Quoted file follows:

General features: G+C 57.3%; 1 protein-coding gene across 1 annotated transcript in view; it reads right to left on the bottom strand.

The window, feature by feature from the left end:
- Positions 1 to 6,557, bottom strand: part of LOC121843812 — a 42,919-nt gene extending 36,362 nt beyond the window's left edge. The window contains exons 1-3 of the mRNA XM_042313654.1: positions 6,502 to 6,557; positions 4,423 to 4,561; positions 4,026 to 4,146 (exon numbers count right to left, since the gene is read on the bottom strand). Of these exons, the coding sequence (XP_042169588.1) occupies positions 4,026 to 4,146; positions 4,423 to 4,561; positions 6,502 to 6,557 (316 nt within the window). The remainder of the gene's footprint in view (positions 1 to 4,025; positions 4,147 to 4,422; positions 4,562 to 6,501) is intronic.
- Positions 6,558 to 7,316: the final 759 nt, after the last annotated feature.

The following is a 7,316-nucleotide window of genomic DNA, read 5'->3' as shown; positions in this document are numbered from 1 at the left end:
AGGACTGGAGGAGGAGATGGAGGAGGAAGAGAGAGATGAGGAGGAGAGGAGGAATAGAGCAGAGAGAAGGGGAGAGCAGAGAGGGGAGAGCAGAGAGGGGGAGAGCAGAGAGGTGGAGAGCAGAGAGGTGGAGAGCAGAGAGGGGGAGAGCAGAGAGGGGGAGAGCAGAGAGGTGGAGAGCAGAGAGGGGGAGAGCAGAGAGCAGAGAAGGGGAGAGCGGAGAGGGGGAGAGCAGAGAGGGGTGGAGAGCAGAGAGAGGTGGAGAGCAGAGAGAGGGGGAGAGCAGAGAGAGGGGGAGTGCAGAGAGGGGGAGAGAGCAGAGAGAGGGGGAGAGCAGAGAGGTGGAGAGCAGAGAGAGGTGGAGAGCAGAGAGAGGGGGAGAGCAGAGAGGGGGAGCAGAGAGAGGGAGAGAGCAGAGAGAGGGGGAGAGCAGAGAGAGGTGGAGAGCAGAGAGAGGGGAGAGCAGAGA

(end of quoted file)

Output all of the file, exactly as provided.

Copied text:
General features: G+C 57.3%; 1 protein-coding gene across 1 annotated transcript in view; it reads right to left on the bottom strand.

The window, feature by feature from the left end:
- Positions 1 to 6,557, bottom strand: part of LOC121843812 — a 42,919-nt gene extending 36,362 nt beyond the window's left edge. The window contains exons 1-3 of the mRNA XM_042313654.1: positions 6,502 to 6,557; positions 4,423 to 4,561; positions 4,026 to 4,146 (exon numbers count right to left, since the gene is read on the bottom strand). Of these exons, the coding sequence (XP_042169588.1) occupies positions 4,026 to 4,146; positions 4,423 to 4,561; positions 6,502 to 6,557 (316 nt within the window). The remainder of the gene's footprint in view (positions 1 to 4,025; positions 4,147 to 4,422; positions 4,562 to 6,501) is intronic.
- Positions 6,558 to 7,316: the final 759 nt, after the last annotated feature.

The following is a 7,316-nucleotide window of genomic DNA, read 5'->3' as shown; positions in this document are numbered from 1 at the left end:
AGGACTGGAGGAGGAGATGGAGGAGGAAGAGAGAGATGAGGAGGAGAGGAGGAATAGAGCAGAGAGAAGGGGAGAGCAGAGAGGGGAGAGCAGAGAGGGGGAGAGCAGAGAGGTGGAGAGCAGAGAGGTGGAGAGCAGAGAGGGGGAGAGCAGAGAGGGGGAGAGCAGAGAGGTGGAGAGCAGAGAGGGGGAGAGCAGAGAGCAGAGAAGGGGAGAGCGGAGAGGGGGAGAGCAGAGAGGGGTGGAGAGCAGAGAGAGGTGGAGAGCAGAGAGAGGGGGAGAGCAGAGAGAGGGGGAGTGCAGAGAGGGGGAGAGAGCAGAGAGAGGGGGAGAGCAGAGAGGTGGAGAGCAGAGAGAGGTGGAGAGCAGAGAGAGGGGGAGAGCAGAGAGGGGGAGCAGAGAGAGGGAGAGAGCAGAGAGAGGGGGAGAGCAGAGAGAGGTGGAGAGCAGAGAGAGGGGAGAGCAGAGA